Nov 29, 2011
The science of lovingkindness
Right at the very beginning of my meditation practice I was introduced to both mindfulness of breathing and the development of lovingkindness meditation. It was explained to me that both of these practices were equally important, that they were complementary, and that alternating these practices prevented imbalance in our approach. It was stressed, in fact, that sometimes lovingkindness practice is more important than mindfulness practice — especially for people who have a tendency toward being angry or over-critical.
I’ve never had cause to doubt any of that advice.
There are many meditators, however, who only practice mindfulness meditation, and often lovingkindness practice is seen as second-best. Generally in western Buddhist practice, there is a heavy emphasis on particular forms of mindfulness meditation. And no doubt because of this arguably narrow emphasis, that’s the form of Buddhist meditation that’s been most commonly studied in the burgeoning research on the effects of meditative practice.
But beside mindfulness there are traditionally many forms of meditation practice, with one common list — the kammaṭṭhānas (literally “places of work”) including no less than forty forms of meditation. And in the Buddhist scriptures generally, there is a heavy emphasis on lovingkindness (mettā) meditation, especially as part of the four brahmavihāras, or sublime abodes.
Lovingkindness, fortunately, is becoming better known, and researchers are now studying the effects of practicing that form of meditation, showing that they positively affect health and well-being.
Here are a few highlights:
- A study done at Stanford University used a brief lovingkindness meditation exercise to examine whether social connection could be created toward strangers in a controlled laboratory context. Compared with a closely matched control task, even just a few minutes of lovingkindness meditation increased feelings of social connection and positivity toward strangers on both conscious and unconscious levels.
- A Duke University Medical Center pilot study tested an eight-week lovingkindness program for chronic low back pain patients. Patients were randomly assigned to practice lovingkindness or were given standard care. Standardized measures assessed patients’ pain, anger, and psychological distress. There were significant improvements in pain and psychological distress in the lovingkindness group — even after the study had ended. There were no improvements in the usual care group. An analysis of patients’ diaries showed that more lovingkindness practice on a given day was related to lower pain that day and lower anger the next day.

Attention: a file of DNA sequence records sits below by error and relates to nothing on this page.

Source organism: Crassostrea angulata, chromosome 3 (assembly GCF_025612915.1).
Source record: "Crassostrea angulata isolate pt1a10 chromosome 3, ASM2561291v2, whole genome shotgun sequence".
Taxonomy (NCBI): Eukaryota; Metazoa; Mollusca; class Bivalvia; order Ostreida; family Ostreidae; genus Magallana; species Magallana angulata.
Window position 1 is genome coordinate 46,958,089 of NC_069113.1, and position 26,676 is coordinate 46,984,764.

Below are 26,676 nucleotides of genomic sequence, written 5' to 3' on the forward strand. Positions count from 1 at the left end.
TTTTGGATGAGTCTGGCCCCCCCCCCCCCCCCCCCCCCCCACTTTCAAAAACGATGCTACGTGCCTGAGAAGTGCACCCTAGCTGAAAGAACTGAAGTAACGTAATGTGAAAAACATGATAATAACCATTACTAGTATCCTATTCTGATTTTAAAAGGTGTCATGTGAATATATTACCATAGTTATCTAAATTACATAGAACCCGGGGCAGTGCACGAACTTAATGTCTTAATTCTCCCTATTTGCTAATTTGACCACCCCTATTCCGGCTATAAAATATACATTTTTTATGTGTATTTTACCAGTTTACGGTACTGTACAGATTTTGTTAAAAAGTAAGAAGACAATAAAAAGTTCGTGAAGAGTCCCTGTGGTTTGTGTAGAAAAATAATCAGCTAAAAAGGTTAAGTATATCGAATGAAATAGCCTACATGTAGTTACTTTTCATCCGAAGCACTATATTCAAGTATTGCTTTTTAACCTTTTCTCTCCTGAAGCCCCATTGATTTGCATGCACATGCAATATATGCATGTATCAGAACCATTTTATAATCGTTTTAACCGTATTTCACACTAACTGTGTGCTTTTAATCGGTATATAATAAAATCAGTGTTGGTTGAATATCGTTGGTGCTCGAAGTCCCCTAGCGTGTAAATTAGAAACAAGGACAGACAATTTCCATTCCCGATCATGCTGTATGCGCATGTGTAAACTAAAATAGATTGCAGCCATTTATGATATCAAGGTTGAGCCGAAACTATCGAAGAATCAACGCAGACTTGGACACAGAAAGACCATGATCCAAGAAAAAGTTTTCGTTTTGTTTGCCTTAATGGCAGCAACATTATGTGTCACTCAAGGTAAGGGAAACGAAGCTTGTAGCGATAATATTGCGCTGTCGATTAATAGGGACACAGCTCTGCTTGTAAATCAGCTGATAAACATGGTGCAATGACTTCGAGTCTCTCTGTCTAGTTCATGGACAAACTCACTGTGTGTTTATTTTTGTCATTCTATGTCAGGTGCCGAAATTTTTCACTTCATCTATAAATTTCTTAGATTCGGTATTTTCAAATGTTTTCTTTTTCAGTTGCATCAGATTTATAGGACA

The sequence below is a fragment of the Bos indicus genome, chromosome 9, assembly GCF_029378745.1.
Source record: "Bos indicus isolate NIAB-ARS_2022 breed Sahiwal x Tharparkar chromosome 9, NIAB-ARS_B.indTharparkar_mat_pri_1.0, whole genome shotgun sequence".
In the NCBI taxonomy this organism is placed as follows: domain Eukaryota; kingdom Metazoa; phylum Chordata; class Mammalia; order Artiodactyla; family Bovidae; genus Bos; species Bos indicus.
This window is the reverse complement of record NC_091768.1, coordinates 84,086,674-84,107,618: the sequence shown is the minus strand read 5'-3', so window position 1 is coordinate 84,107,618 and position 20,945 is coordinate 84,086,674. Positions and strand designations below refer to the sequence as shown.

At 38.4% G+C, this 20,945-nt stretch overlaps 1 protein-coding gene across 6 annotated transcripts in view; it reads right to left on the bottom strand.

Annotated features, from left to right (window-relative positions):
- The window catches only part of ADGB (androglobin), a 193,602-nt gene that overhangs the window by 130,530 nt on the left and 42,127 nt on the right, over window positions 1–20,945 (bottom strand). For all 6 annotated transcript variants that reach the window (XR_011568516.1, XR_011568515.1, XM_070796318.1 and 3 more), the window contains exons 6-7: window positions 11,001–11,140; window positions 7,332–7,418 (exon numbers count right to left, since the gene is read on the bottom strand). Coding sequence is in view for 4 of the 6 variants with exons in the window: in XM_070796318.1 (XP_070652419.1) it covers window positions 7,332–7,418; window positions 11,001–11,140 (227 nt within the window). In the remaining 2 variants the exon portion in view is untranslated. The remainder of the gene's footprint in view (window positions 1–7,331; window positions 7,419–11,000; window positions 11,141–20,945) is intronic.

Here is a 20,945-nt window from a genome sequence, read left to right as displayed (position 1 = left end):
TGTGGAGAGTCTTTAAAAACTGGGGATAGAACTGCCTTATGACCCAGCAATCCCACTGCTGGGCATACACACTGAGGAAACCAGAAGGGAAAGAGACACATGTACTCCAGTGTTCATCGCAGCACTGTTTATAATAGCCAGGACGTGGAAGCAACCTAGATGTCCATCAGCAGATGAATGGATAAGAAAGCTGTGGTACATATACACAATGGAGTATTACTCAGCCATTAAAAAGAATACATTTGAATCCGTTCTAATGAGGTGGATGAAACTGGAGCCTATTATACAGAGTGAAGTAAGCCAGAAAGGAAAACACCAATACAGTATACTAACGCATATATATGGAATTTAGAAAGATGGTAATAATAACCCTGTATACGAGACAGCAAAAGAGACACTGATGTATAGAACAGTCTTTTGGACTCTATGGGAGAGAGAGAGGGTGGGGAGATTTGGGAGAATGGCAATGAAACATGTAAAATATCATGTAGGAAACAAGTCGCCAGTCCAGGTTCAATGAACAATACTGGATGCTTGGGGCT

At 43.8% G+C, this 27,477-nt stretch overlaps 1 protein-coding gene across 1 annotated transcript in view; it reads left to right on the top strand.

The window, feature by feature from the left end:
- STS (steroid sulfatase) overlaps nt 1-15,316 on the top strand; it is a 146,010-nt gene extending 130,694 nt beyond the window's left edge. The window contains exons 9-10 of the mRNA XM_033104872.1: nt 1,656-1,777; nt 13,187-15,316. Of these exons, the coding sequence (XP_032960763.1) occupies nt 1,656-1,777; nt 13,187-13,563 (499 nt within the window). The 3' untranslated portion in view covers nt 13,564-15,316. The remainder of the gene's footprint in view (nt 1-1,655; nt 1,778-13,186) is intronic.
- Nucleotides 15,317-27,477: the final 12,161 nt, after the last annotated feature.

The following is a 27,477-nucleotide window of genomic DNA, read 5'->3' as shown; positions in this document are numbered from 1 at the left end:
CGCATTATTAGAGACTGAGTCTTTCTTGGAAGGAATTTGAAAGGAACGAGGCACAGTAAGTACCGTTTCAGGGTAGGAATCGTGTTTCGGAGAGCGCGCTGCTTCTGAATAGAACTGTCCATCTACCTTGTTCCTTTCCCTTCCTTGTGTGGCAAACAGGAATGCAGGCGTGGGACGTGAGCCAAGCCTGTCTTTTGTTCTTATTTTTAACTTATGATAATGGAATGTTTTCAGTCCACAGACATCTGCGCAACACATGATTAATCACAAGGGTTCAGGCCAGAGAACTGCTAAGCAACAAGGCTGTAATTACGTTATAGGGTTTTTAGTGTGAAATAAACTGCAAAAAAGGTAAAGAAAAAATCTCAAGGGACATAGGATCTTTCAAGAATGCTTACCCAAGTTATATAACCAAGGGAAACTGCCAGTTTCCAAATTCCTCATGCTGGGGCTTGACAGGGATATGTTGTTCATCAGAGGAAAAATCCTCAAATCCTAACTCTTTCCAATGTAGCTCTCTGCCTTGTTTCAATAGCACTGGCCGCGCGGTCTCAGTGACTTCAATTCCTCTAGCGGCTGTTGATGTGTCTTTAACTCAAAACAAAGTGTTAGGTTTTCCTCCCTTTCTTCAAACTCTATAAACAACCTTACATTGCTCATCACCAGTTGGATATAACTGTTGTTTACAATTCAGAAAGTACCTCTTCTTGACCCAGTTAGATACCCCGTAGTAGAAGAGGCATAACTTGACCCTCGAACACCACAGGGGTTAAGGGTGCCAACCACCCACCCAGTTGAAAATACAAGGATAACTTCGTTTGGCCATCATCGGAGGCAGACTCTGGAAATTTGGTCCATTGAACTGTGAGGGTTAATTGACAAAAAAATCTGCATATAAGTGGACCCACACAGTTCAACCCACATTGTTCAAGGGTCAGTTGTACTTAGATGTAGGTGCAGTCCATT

- Researcher Barbara Fredrickson at the University of North Carolina at Chapel Hill took working adults and assigned them randomly to a lovingkindness meditation group or to a control group. Her study found that lovingkindness practice increased daily experiences of positive emotions, which in turn produced increases in a wide range of personal resources, including increased mindfulness, a sense of purpose in life, social support, and decreased illness symptoms. These increments in personal resources predict increased life satisfaction and reduced depressive symptoms.
- In a study by Richard Davidson, scans revealed significant activity in the insula – a region near the frontal portion of the brain that plays a key role in bodily representations of emotion – when long-term meditators were generating compassion and were exposed to emotional vocalizations. The insula is extremely important in detecting emotions in general and specifically in mapping bodily responses to emotion – such as heart rate and blood pressure – and making that information available to other parts of the brain.
- The same study showed increased activity in the temporal parietal juncture, particularly in the right hemisphere. Studies have implicated this area as important in processing empathy, especially in perceiving the mental and emotional state of others.
- Compassion meditation has been shown to reduce reactions to inflammation and distress. An Emory University study showed a strong relationship between the time spent practicing meditation and reductions in inflammation and emotional distress in response to stress. Those who practiced the most meditation showed reductions in inflammation and distress in response to stressors when compared to the low practice group and the control group. As one of the researchers noted, “If practicing compassion meditation does reduce inflammatory responses to stress it might offer real promise as a means of preventing many conditions associated with stress and with inflammation including major depression, heart disease and diabetes.”
- A review by researchers in the US and Germany suggested that Lovingkindness and compassion meditation “may provide potentially useful strategies for targeting a variety of different psychological problems that involve interpersonal processes, such as depression, social anxiety, marital conflict, anger, and coping with the strains of long-term caregiving.”
In some of these studies, the benefits were revealed after only twelve hours of meditation. Hopefully future studies will reveal yet more about the power of lovingkindness and compassion meditation.
If you’re interested in exploring lovingkindness practice in more depth, we have an extensive, free, self-paced guide, which includes audio guided meditations.